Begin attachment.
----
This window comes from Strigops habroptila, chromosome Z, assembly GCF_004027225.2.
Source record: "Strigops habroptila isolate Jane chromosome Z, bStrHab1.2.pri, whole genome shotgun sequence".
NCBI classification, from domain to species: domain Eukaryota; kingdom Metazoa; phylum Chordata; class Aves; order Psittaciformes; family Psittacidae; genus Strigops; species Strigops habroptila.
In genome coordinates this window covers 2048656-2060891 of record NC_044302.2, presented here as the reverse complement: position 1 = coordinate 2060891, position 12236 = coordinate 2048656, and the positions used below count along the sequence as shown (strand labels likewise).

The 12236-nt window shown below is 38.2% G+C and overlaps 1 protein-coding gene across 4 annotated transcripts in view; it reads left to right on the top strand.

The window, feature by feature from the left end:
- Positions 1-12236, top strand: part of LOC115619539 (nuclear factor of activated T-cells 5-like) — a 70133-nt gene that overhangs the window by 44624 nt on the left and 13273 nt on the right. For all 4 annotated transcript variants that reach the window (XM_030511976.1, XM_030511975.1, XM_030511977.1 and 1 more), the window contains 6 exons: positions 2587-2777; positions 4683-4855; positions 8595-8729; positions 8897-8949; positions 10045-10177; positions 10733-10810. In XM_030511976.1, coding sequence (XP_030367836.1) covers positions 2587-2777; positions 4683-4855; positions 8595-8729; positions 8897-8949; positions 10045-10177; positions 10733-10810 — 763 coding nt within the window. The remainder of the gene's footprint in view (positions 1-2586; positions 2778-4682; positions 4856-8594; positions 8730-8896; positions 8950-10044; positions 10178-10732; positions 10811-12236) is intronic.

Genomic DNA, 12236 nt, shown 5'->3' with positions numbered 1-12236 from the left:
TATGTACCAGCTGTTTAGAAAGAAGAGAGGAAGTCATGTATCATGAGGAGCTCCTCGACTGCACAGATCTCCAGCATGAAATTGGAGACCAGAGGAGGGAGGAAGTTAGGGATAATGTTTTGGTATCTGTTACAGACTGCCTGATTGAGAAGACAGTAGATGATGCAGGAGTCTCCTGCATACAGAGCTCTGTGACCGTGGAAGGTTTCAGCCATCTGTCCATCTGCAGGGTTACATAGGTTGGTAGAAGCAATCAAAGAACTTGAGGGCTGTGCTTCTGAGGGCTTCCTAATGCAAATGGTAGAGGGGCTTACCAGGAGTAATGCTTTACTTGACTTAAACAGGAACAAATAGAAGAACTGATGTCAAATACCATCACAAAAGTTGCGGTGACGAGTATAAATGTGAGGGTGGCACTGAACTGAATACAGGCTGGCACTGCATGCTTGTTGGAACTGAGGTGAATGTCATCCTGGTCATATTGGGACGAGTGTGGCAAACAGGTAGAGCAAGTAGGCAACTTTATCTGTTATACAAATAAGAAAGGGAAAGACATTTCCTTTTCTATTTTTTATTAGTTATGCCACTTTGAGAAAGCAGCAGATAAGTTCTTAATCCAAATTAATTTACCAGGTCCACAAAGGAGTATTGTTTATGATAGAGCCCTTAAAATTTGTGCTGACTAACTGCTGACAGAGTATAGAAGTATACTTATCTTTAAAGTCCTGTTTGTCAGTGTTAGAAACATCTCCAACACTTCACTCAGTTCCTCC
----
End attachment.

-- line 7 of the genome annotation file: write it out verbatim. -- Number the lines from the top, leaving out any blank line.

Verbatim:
- Positions 1-12236, top strand: part of LOC115619539 (nuclear factor of activated T-cells 5-like) — a 70133-nt gene that overhangs the window by 44624 nt on the left and 13273 nt on the right. For all 4 annotated transcript variants that reach the window (XM_030511976.1, XM_030511975.1, XM_030511977.1 and 1 more), the window contains 6 exons: positions 2587-2777; positions 4683-4855; positions 8595-8729; positions 8897-8949; positions 10045-10177; positions 10733-10810. In XM_030511976.1, coding sequence (XP_030367836.1) covers positions 2587-2777; positions 4683-4855; positions 8595-8729; positions 8897-8949; positions 10045-10177; positions 10733-10810 — 763 coding nt within the window. The remainder of the gene's footprint in view (positions 1-2586; positions 2778-4682; positions 4856-8594; positions 8730-8896; positions 8950-10044; positions 10178-10732; positions 10811-12236) is intronic.